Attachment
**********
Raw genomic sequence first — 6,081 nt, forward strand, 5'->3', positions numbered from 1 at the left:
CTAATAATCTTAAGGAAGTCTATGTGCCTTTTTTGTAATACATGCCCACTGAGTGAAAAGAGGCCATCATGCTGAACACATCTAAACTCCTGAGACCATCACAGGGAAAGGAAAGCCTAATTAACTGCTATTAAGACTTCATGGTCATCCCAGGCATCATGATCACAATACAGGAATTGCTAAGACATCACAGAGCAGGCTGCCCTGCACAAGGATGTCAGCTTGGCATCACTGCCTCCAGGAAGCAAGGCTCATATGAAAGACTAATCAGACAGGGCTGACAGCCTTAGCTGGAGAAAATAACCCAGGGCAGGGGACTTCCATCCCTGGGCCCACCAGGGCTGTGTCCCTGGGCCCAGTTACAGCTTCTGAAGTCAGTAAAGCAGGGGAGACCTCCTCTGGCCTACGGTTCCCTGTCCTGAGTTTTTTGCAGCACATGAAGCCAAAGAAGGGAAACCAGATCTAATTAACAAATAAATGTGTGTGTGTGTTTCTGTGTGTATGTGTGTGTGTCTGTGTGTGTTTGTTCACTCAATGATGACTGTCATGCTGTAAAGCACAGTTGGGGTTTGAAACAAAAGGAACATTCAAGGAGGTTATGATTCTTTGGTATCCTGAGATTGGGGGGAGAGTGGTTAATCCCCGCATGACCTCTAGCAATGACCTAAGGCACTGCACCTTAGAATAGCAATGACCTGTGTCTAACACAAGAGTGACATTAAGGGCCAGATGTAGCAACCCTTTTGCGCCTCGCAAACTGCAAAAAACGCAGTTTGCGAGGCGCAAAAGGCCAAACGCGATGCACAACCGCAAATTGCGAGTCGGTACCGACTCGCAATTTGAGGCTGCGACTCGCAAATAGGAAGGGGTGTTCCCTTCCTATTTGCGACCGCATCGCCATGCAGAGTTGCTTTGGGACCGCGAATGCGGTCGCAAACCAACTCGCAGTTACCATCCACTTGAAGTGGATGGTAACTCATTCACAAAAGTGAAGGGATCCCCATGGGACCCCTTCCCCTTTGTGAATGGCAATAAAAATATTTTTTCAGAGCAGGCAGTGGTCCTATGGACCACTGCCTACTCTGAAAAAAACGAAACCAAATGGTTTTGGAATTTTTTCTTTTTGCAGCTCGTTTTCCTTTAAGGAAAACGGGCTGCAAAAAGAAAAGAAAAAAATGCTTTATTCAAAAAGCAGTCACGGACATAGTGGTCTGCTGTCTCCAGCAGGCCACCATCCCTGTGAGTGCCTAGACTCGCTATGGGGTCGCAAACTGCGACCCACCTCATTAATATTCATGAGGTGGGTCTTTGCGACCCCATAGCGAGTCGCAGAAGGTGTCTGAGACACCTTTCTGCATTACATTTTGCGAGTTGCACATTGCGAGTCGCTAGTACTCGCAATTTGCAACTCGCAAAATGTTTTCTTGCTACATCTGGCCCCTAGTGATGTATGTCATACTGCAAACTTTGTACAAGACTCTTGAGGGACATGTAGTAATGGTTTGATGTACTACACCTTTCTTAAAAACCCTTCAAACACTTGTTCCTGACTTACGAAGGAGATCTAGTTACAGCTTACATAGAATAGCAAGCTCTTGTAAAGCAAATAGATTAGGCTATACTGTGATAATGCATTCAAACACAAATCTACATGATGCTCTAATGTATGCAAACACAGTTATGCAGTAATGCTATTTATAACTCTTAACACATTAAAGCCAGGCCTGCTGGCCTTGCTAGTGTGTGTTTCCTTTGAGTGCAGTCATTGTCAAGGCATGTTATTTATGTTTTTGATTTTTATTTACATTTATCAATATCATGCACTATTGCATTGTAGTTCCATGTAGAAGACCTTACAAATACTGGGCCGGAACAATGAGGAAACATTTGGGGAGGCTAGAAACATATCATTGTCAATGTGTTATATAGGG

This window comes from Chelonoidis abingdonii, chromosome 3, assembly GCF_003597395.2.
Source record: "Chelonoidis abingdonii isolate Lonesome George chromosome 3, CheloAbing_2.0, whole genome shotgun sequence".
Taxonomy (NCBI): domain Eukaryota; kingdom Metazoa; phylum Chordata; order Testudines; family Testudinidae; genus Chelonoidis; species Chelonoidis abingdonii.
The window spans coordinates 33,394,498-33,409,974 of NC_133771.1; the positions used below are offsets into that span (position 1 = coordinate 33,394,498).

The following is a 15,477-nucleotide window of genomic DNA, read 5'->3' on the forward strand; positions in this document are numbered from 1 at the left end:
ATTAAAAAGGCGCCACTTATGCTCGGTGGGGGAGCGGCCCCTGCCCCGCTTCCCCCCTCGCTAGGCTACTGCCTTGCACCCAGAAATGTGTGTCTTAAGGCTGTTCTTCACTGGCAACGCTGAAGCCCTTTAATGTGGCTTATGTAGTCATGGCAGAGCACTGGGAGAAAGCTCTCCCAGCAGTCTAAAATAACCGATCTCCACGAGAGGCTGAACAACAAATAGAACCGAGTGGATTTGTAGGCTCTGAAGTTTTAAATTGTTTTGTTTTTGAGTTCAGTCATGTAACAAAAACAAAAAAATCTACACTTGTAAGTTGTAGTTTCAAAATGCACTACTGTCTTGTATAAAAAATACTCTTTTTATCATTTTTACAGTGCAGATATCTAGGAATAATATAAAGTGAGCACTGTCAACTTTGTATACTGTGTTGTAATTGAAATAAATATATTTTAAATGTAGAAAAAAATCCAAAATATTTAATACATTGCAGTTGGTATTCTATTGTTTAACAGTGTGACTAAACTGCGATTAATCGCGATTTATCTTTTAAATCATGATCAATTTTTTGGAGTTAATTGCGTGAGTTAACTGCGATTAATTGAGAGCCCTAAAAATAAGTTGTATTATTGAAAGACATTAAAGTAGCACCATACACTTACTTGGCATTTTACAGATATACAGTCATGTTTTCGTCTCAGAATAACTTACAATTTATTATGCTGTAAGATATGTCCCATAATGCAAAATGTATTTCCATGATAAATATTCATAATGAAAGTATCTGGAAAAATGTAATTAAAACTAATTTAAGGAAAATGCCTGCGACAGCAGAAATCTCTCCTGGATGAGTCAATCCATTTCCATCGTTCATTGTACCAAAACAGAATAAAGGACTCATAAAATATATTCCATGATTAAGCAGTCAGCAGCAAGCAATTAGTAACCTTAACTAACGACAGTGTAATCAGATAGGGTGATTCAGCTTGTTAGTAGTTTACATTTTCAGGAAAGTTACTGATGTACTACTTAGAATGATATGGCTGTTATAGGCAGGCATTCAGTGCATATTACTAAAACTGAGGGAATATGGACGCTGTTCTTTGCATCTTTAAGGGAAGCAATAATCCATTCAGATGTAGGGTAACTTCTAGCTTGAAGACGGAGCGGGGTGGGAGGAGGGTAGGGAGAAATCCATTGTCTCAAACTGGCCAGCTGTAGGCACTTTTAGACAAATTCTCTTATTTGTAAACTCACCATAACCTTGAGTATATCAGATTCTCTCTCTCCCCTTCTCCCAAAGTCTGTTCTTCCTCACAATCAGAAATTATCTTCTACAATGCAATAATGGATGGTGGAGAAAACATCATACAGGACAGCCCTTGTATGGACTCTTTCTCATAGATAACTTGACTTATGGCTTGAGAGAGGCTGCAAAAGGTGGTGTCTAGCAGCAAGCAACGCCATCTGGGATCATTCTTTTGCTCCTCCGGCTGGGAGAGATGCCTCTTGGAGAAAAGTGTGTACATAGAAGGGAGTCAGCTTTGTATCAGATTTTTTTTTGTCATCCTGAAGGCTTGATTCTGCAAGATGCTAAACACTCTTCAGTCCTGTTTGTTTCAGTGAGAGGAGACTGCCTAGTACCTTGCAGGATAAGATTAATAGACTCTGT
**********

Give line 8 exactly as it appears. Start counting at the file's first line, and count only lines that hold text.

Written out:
ATTAAAAAGGCGCCACTTATGCTCGGTGGGGGAGCGGCCCCTGCCCCGCTTCCCCCCTCGCTAGGCTACTGCCTTGCACCCAGAAATGTGTGTCTTAAGGCTGTTCTTCACTGGCAACGCTGAAGCCCTTTAATGTGGCTTATGTAGTCATGGCAGAGCACTGGGAGAAAGCTCTCCCAGCAGTCTAAAATAACCGATCTCCACGAGAGGCTGAACAACAAATAGAACCGAGTGGATTTGTAGGCTCTGAAGTTTTAAATTGTTTTGTTTTTGAGTTCAGTCATGTAACAAAAACAAAAAAATCTACACTTGTAAGTTGTAGTTTCAAAATGCACTACTGTCTTGTATAAAAAATACTCTTTTTATCATTTTTACAGTGCAGATATCTAGGAATAATATAAAGTGAGCACTGTCAACTTTGTATACTGTGTTGTAATTGAAATAAATATATTTTAAATGTAGAAAAAAATCCAAAATATTTAATACATTGCAGTTGGTATTCTATTGTTTAACAGTGTGACTAAACTGCGATTAATCGCGATTTATCTTTTAAATCATGATCAATTTTTTGGAGTTAATTGCGTGAGTTAACTGCGATTAATTGAGAGCCCTAAAAATAAGTTGTATTATTGAAAGACATTAAAGTAGCACCATACACTTACTTGGCATTTTACAGATATACAGTCATGTTTTCGTCTCAGAATAACTTACAATTTATTATGCTGTAAGATATGTCCCATAATGCAAAATGTATTTCCATGATAAATATTCATAATGAAAGTATCTGGAAAAATGTAATTAAAACTAATTTAAGGAAAATGCCTGCGACAGCAGAAATCTCTCCTGGATGAGTCAATCCATTTCCATCGTTCATTGTACCAAAACAGAATAAAGGACTCATAAAATATATTCCATGATTAAGCAGTCAGCAGCAAGCAATTAGTAACCTTAACTAACGACAGTGTAATCAGATAGGGTGATTCAGCTTGTTAGTAGTTTACATTTTCAGGAAAGTTACTGATGTACTACTTAGAATGATATGGCTGTTATAGGCAGGCATTCAGTGCATATTACTAAAACTGAGGGAATATGGACGCTGTTCTTTGCATCTTTAAGGGAAGCAATAATCCATTCAGATGTAGGGTAACTTCTAGCTTGAAGACGGAGCGGGGTGGGAGGAGGGTAGGGAGAAATCCATTGTCTCAAACTGGCCAGCTGTAGGCACTTTTAGACAAATTCTCTTATTTGTAAACTCACCATAACCTTGAGTATATCAGATTCTCTCTCTCCCCTTCTCCCAAAGTCTGTTCTTCCTCACAATCAGAAATTATCTTCTACAATGCAATAATGGATGGTGGAGAAAACATCATACAGGACAGCCCTTGTATGGACTCTTTCTCATAGATAACTTGACTTATGGCTTGAGAGAGGCTGCAAAAGGTGGTGTCTAGCAGCAAGCAACGCCATCTGGGATCATTCTTTTGCTCCTCCGGCTGGGAGAGATGCCTCTTGGAGAAAAGTGTGTACATAGAAGGGAGTCAGCTTTGTATCAGATTTTTTTTTGTCATCCTGAAGGCTTGATTCTGCAAGATGCTAAACACTCTTCAGTCCTGTTTGTTTCAGTGAGAGGAGACTGCCTAGTACCTTGCAGGATAAGATTAATAGACTCTGT